Neural networks in their many flavors have been widely used in prognostics of engineered systems due to their versatility and increasing potential, especially with recent breakthroughs in Deep Learning and specialized architectures. Despite these advances, some problems can still significantly benefit from a solid exploratory analysis and simple task-specific data/target transformations. In this work, popular architectures including Feedforward, Convolutional and LSTM (Long Short-Term Memory) networks are evaluated in a case study of RUL (Remaining Useful Life) prediction for turbofan aircraft engines, using data from publicly available repositories. A robust set of over 20,000 model configurations are tested, evaluating the effects of several hyper-parameters and design choices. The latter includes a maximum prediction horizon, revealing a trade-off between prediction accuracy and timeliness which can have significant impact in real-world applications. An operating condition-specific standardization scheme is also evaluated, in order to minimize the impact of normal changes in operating regimes which obfuscate the fault degradation patterns. A comparison with existing works in literature shows some simple policies for operating condition-invariance have lead to results which outperform the current state-of-the-art methods for some of the data subsets with multiple operating conditions.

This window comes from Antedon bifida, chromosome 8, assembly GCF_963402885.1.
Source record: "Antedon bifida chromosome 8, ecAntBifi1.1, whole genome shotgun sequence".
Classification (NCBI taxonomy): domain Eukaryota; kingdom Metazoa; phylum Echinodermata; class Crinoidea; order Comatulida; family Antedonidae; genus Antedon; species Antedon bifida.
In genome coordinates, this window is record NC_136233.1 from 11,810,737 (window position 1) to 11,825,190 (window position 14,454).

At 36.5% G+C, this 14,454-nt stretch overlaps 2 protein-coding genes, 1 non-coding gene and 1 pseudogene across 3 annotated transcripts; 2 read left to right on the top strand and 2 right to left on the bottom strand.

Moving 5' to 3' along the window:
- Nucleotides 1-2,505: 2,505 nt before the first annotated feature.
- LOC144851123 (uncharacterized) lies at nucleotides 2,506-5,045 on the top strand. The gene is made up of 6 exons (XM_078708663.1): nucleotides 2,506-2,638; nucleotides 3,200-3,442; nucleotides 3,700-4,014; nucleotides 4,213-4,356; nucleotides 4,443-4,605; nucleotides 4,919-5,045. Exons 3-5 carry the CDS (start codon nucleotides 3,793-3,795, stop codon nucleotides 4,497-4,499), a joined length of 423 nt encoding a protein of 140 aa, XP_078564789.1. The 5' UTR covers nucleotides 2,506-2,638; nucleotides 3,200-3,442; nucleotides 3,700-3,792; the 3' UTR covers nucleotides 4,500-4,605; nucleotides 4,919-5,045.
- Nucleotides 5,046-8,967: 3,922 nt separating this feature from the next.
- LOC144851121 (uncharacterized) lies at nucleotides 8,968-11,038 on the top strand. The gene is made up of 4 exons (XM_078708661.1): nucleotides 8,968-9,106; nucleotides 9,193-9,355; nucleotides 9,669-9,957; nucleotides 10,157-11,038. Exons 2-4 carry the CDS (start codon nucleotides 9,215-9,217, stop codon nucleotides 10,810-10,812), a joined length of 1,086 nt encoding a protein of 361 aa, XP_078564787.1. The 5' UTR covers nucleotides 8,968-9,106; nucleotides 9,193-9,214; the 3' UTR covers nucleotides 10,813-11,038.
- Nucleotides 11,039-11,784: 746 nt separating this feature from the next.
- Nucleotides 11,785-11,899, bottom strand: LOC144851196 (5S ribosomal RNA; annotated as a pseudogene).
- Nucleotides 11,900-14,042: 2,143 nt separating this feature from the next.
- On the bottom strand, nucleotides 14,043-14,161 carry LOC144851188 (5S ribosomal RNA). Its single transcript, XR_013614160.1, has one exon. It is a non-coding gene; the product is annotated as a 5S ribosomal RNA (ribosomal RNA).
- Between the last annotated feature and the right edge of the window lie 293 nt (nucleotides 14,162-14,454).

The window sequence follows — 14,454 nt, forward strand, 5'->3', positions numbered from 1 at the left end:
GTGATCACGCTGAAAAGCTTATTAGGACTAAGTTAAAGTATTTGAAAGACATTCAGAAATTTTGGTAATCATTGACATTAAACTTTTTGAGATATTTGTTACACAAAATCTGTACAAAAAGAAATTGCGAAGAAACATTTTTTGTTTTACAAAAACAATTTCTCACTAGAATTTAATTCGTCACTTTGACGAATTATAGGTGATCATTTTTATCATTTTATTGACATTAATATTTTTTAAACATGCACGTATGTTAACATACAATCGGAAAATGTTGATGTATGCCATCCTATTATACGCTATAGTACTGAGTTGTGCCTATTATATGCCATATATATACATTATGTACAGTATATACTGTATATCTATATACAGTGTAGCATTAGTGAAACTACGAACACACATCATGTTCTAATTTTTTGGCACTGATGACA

How to Cite
PHM, Neural Networks, Prognostics, Turbofan, Operating, Condition, Invariant
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